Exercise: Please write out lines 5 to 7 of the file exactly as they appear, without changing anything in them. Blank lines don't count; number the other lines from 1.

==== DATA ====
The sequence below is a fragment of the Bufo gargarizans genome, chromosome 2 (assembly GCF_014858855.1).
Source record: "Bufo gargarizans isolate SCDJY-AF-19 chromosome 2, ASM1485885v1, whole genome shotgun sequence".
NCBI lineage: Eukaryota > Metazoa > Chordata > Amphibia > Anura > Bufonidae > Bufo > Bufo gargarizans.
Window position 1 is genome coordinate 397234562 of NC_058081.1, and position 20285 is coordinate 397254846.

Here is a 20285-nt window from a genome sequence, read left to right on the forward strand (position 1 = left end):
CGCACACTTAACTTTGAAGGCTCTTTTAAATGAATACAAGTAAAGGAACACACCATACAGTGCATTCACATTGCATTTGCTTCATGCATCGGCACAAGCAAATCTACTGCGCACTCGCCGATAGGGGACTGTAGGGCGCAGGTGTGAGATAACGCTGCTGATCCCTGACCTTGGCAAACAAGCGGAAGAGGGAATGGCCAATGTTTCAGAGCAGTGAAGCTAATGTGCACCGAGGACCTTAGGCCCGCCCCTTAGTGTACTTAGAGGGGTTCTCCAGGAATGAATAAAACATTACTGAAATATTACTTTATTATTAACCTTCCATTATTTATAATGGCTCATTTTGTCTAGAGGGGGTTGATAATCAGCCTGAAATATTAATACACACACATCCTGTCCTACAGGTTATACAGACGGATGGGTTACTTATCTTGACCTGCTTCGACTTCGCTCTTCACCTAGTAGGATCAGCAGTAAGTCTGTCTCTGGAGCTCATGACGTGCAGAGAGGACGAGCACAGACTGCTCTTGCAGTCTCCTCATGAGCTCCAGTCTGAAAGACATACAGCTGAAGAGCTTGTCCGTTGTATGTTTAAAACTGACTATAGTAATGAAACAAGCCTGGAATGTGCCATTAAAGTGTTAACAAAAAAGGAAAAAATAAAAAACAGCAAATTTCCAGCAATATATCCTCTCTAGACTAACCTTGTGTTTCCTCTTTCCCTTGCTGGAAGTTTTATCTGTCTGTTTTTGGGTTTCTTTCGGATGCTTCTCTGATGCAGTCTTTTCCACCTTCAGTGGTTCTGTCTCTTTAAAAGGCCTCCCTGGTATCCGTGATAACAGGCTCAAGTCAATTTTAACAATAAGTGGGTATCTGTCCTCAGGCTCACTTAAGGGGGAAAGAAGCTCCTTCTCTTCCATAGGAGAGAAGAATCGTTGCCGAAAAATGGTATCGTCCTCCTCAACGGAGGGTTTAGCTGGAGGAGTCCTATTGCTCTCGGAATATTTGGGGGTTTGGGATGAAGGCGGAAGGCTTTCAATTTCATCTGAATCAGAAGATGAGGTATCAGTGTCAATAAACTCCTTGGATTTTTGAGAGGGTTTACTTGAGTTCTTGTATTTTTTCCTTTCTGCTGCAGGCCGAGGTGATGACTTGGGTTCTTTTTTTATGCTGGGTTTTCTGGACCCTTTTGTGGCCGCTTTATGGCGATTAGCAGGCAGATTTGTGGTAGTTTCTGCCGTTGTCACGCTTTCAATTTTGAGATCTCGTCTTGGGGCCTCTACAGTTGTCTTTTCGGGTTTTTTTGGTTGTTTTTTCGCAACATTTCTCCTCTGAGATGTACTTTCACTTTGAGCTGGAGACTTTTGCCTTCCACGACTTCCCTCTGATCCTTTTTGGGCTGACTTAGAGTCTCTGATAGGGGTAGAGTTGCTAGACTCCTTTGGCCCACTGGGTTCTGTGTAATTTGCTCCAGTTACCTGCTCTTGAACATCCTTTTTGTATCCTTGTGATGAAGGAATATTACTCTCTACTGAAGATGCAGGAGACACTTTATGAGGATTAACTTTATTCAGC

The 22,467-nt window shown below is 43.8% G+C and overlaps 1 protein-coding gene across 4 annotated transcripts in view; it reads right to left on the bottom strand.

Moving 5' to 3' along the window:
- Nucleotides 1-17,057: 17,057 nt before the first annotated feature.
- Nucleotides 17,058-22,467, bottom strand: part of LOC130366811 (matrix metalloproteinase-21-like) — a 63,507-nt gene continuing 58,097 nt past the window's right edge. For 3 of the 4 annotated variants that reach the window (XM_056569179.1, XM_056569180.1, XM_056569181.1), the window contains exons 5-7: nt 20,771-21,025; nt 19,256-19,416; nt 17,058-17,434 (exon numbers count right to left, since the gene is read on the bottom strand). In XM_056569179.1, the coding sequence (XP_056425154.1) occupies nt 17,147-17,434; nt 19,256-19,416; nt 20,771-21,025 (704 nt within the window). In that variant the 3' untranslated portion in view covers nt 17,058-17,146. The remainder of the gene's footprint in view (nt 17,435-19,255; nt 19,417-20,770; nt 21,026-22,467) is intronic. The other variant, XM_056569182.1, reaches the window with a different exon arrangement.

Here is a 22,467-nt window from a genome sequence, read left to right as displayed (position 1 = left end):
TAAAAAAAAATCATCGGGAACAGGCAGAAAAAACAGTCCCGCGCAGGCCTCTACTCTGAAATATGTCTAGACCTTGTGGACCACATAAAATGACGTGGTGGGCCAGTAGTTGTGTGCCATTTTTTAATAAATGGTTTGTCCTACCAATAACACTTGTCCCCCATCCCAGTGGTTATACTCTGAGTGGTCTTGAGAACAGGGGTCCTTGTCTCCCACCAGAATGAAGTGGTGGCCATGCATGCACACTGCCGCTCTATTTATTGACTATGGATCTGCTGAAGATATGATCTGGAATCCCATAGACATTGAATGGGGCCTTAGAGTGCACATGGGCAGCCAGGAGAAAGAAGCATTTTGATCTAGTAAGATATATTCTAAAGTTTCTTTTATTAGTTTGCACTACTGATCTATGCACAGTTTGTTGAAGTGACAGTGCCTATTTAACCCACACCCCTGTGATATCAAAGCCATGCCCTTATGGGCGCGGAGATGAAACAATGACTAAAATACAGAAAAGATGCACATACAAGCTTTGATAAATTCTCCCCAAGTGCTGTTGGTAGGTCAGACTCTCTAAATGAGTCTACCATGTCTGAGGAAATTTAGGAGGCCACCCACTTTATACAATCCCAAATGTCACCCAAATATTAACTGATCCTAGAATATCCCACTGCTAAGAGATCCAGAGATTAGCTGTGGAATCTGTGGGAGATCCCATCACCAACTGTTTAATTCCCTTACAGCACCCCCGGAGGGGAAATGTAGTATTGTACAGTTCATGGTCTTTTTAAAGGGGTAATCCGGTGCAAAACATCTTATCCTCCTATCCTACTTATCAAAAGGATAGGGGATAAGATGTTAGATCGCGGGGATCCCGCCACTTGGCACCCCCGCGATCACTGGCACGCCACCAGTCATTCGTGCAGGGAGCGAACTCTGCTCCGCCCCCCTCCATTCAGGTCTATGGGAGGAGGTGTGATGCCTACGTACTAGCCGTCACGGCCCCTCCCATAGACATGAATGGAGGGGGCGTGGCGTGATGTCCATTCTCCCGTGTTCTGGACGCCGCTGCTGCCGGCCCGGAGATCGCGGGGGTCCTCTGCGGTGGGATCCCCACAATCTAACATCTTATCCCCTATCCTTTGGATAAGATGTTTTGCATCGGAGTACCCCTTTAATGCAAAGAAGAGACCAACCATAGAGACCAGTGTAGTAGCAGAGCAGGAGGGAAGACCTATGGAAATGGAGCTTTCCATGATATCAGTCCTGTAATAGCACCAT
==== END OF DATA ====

Here is a 20285-nt window from a genome sequence, read left to right on the forward strand (position 1 = left end):
CGCACACTTAACTTTGAAGGCTCTTTTAAATGAATACAAGTAAAGGAACACACCATACAGTGCATTCACATTGCATTTGCTTCATGCATCGGCACAAGCAAATCTACTGCGCACTCGCCGATAGGGGACTGTAGGGCGCAGGTGTGAGATAACGCTGCTGATCCCTGACCTTGGCAAACAAGCGGAAGAGGGAATGGCCAATGTTTCAGAGCAGTGAAGCTAATGTGCACCGAGGACCTTAGGCCCGCCCCTTAGTGTACTTAGAGGGGTTCTCCAGGAATGAATAAAACATTACTGAAATATTACTTTATTATTAACCTTCCATTATTTATAATGGCTCATTTTGTCTAGAGGGGGTTGATAATCAGCCTGAAATATTAATACACACACATCCTGTCCTACAGGTTATACAGACGGATGGGTTACTTATCTTGACCTGCTTCGACTTCGCTCTTCACCTAGTAGGATCAGCAGTAAGTCTGTCTCTGGAGCTCATGACGTGCAGAGAGGACGAGCACAGACTGCTCTTGCAGTCTCCTCATGAGCTCCAGTCTGAAAGACATACAGCTGAAGAGCTTGTCCGTTGTATGTTTAAAACTGACTATAGTAATGAAACAAGCCTGGAATGTGCCATTAAAGTGTTAACAAAAAAGGAAAAAATAAAAAACAGCAAATTTCCAGCAATATATCCTCTCTAGACTAACCTTGTGTTTCCTCTTTCCCTTGCTGGAAGTTTTATCTGTCTGTTTTTGGGTTTCTTTCGGATGCTTCTCTGATGCAGTCTTTTCCACCTTCAGTGGTTCTGTCTCTTTAAAAGGCCTCCCTGGTATCCGTGATAACAGGCTCAAGTCAATTTTAACAATAAGTGGGTATCTGTCCTCAGGCTCACTTAAGGGGGAAAGAAGCTCCTTCTCTTCCATAGGAGAGAAGAATCGTTGCCGAAAAATGGTATCGTCCTCCTCAACGGAGGGTTTAGCTGGAGGAGTCCTATTGCTCTCGGAATATTTGGGGGTTTGGGATGAAGGCGGAAGGCTTTCAATTTCATCTGAATCAGAAGATGAGGTATCAGTGTCAATAAACTCCTTGGATTTTTGAGAGGGTTTACTTGAGTTCTTGTATTTTTTCCTTTCTGCTGCAGGCCGAGGTGATGACTTGGGTTCTTTTTTTATGCTGGGTTTTCTGGACCCTTTTGTGGCCGCTTTATGGCGATTAGCAGGCAGATTTGTGGTAGTTTCTGCCGTTGTCACGCTTTCAATTTTGAGATCTCGTCTTGGGGCCTCTACAGTTGTCTTTTCGGGTTTTTTTGGTTGTTTTTTCGCAACATTTCTCCTCTGAGATGTACTTTCACTTTGAGCTGGAGACTTTTGCCTTCCACGACTTCCCTCTGATCCTTTTTGGGCTGACTTAGAGTCTCTGATAGGGGTAGAGTTGCTAGACTCCTTTGGCCCACTGGGTTCTGTGTAATTTGCTCCAGTTACCTGCTCTTGAACATCCTTTTTGTATCCTTGTGATGAAGGAATATTACTCTCTACTGAAGATGCAGGAGACACTTTATGAGGATTAACTTTATTCAGC

The 22,467-nt window shown below is 43.8% G+C and overlaps 1 protein-coding gene across 4 annotated transcripts in view; it reads right to left on the bottom strand.